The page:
Specificity of interferon action in protein synthesis

Journal of Virology (Impact Factor: 4.44). 10/1978; 27(3):648-58.
Source: PubMed


Inhibitors of elongation steps in protein synthesis such as cycloheximide and anisomycin mimic interferon treatment in that they specifically inhibit the synthesis of certain viral proteins. These specific effects are seen only at very low concentrations of the antibiotics, under conditions where host cellular protein synthesis, as well as cell viability, are not severely reduced. A qualitatively as well as quantitatively close correlation between the effects of the two types of agents has been established for encephalomyocarditis virus, vesicular stomatitis virus and murine leukemia virus protein synthesis. It is concluded that one of the primary mechanisms of interferon action may be a nonspecific retardation of one or more elongation steps, and that this may be sufficient to account for its effects on the replication of certain viruses such as encephalomyocarditis and vesicular stomatitis viruses.

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Available from: Peter Yau, Mar 06, 2014
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    ABSTRACT: virus mRNA andhost mRNA'sininfected cells weremeasured using twoindependent techniques. In bothcases theresults showed thatviral mRNA initiates atamuchhigher rate thanhostmRNA's. Thisdifference wasobserved midwayintheinfectious cycle, wellbefore virus-induced cytopathic effects (leakage oflow-molecular-weight metabolites, failure toexclude trypan blue) wereapparent. Theseresults confirm thatencephalomyocarditis viral mRNA isamoreefficient initiator thanhost
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    ABSTRACT: The relative initiation rates for encephalomyocarditis virus mRNA and host mRNA's in infected cells were measured using two independent techniques. In both cases the results showed that viral mRNA initiates at a much higher rate than host mRNA'S. This difference was observed midway in the infectious cycle, well before virus-induced cytopathic effects (leakage of low-molecular-weight metabolites, failure to exclude trypan blue) were apparent. These results confirm that encephalomyocarditis viral mRNA is a more efficient initiator than host mRNA's in vivo, as has previously been demonstrated in in vitro experiments.
    Journal of Virology 10/1978; 27(3):640-7. · 4.44 Impact Factor
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    ABSTRACT: SUMMARY Primary African green monkey kidney cells (GMK) treated with poly(rI).poly- (rC) in the presence of DEAE-dextran (' treated cells ') developed antiviral resistance and concomitantly released interferon into the medium. Treated and untreated cells were infected with herpes simplex virus type I (HSVI) in the presence of cyto- sine arabinoside (araC), and total RNA was isolated and hybridized with purified radio-labelled HSVI DNA. The intracellular concentration of virus-specific trans- cripts was not significantly altered in treated cells, but a smaller proportion of the genome of HSVI hybridized with the extracted RNA. Transcription was similarly restricted when protein synthesis was inhibited by cycloheximide. To analyse virus translation, proteins were radiolabelled between 6 and lo h after infection and were immunoprecipitated with a pool of human sera and run on SDS-polyacrylamide gels. No virus-specific proteins could be detected in treated cells. In contrast about 25 HSVI-induced proteins were found in infected cells and about 22 proteins in cells infected in the presence of araC. In particular, two virus proteins with apparent tool. wt. of ~28ooo and 42 5oo were immunoprecipi- tared. Since these two were also detected in cells under conditions where elongation of polypeptide chains was non-specifically retarded, it is unlikely that a similar mechanism was responsible for the impaired growth of HSVI in our treated cells. We conclude that this impairment probably resulted from regulation at the level of virus translation, probably mediated through interferon.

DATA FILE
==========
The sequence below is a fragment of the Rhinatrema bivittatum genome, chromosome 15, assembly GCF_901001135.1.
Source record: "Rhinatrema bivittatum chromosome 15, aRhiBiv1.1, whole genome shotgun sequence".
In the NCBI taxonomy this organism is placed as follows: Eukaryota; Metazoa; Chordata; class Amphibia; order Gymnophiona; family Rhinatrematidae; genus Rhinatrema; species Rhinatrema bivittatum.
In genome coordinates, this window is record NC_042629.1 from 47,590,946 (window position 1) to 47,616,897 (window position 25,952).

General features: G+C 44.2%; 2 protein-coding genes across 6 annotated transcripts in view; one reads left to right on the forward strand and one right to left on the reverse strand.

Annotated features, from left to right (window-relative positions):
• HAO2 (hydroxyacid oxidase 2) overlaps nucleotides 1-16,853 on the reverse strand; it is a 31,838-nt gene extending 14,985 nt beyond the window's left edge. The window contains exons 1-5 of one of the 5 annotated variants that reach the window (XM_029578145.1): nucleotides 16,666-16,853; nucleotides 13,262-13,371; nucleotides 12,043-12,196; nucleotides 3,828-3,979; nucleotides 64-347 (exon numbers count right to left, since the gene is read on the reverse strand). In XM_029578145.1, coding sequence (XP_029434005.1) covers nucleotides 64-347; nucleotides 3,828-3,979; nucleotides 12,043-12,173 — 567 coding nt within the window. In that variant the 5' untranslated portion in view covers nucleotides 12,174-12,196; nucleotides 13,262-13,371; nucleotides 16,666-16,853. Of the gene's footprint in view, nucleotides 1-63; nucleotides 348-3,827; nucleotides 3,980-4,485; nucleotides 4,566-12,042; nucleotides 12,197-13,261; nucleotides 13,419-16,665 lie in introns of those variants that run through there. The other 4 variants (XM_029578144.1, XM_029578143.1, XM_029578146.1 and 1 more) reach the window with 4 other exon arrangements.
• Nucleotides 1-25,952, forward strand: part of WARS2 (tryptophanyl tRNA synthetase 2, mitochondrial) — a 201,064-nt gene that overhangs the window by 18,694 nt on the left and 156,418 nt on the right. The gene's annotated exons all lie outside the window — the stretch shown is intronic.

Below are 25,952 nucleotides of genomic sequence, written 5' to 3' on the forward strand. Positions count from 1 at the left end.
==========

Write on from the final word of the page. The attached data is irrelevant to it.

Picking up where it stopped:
Journal of General Virology 04/1980; 47(1):97-111. DOI:10.1099/0022-1317-47-1-97 · 3.18 Impact Factor
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